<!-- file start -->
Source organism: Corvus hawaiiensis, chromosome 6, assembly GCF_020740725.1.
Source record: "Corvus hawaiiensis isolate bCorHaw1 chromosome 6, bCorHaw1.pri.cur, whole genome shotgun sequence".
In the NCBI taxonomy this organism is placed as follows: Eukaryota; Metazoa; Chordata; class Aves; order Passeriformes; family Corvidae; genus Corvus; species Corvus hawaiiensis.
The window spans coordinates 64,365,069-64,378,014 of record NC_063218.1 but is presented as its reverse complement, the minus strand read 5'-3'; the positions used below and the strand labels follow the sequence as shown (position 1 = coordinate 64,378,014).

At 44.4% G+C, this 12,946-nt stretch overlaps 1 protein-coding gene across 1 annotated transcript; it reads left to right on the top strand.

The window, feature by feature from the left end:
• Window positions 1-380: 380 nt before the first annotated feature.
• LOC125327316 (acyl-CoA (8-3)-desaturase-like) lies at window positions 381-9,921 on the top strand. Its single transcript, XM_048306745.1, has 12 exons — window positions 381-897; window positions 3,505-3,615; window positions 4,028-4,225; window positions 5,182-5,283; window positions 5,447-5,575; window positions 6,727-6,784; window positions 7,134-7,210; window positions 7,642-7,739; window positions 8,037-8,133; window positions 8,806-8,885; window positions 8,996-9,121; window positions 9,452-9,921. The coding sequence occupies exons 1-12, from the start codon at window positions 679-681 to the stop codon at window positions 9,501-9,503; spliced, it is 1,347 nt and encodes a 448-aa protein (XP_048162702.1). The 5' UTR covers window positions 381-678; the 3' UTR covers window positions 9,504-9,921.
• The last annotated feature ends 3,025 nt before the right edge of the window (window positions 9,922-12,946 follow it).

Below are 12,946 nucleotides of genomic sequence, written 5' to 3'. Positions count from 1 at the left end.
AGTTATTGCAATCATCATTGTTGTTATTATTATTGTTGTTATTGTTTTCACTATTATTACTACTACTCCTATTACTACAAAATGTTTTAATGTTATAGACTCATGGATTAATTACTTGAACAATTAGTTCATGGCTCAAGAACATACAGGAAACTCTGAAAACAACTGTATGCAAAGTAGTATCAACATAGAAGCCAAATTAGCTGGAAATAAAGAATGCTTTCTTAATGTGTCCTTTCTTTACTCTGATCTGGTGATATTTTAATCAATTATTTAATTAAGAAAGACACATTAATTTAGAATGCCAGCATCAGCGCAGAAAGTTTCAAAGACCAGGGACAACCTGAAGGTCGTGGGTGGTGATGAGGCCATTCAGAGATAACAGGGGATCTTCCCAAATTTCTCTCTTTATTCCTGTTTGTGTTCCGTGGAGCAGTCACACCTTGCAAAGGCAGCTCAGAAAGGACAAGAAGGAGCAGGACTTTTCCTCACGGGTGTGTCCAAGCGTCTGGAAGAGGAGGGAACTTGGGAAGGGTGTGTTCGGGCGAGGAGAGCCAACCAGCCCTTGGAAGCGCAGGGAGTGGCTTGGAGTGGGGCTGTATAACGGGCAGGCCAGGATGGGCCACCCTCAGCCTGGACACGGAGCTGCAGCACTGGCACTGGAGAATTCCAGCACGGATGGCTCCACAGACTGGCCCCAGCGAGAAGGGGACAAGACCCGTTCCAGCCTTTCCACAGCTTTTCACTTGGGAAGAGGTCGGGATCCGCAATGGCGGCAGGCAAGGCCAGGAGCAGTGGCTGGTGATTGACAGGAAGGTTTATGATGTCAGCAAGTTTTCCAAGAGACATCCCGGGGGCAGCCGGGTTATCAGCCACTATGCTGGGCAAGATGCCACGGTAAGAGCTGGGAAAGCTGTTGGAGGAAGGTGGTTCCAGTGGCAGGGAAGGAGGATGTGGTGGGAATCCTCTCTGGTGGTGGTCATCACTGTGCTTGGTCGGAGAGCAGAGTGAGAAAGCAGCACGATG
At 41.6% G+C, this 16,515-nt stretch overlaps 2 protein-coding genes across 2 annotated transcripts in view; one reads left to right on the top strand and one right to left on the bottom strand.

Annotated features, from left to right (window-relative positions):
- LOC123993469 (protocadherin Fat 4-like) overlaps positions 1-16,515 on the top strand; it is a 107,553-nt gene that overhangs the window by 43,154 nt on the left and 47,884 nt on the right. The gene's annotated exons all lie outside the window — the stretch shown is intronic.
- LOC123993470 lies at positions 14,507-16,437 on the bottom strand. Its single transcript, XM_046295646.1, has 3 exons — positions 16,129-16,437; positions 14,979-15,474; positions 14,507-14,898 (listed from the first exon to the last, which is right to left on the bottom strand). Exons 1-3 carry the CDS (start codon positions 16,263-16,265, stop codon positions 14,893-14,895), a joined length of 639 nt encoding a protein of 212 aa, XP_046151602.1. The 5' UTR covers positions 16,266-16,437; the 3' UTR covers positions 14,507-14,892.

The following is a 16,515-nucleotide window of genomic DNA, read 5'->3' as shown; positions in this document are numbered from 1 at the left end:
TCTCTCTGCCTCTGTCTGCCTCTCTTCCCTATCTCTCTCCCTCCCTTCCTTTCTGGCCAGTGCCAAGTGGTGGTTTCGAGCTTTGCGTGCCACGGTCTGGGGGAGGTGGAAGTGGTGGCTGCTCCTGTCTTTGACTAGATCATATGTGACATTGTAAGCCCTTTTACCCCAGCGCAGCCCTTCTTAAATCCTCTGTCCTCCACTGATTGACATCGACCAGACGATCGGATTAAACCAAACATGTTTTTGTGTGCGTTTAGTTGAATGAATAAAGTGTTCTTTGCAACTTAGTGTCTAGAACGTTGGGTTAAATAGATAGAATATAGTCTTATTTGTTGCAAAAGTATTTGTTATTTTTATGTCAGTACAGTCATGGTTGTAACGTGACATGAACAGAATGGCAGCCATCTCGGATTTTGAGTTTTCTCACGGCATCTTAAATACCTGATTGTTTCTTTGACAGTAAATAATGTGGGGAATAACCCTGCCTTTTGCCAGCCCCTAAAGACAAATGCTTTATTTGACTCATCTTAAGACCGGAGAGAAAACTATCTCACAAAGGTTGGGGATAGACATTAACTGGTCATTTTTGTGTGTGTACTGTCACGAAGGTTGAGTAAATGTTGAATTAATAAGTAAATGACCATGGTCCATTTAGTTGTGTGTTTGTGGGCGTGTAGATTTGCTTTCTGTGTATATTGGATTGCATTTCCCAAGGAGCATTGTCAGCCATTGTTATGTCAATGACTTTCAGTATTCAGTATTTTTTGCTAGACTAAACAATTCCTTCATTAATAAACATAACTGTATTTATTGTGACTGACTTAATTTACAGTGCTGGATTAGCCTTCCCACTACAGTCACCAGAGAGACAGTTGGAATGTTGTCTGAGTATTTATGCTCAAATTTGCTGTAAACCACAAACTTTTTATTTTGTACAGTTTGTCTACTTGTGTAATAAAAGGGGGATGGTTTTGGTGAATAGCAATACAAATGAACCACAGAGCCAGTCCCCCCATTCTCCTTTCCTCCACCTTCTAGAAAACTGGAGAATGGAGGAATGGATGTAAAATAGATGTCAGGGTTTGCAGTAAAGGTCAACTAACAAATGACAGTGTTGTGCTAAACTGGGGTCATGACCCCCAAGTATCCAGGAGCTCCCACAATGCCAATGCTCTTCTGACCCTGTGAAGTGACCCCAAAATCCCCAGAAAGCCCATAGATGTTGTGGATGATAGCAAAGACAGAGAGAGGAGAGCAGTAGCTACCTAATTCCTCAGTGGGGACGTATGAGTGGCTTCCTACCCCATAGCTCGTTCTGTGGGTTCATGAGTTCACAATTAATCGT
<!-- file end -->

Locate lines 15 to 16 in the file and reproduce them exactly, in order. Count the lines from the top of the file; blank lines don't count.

- LOC123993470 lies at positions 14,507-16,437 on the bottom strand. Its single transcript, XM_046295646.1, has 3 exons — positions 16,129-16,437; positions 14,979-15,474; positions 14,507-14,898 (listed from the first exon to the last, which is right to left on the bottom strand). Exons 1-3 carry the CDS (start codon positions 16,263-16,265, stop codon positions 14,893-14,895), a joined length of 639 nt encoding a protein of 212 aa, XP_046151602.1. The 5' UTR covers positions 16,266-16,437; the 3' UTR covers positions 14,507-14,892.

The following is a 16,515-nucleotide window of genomic DNA, read 5'->3' as shown; positions in this document are numbered from 1 at the left end: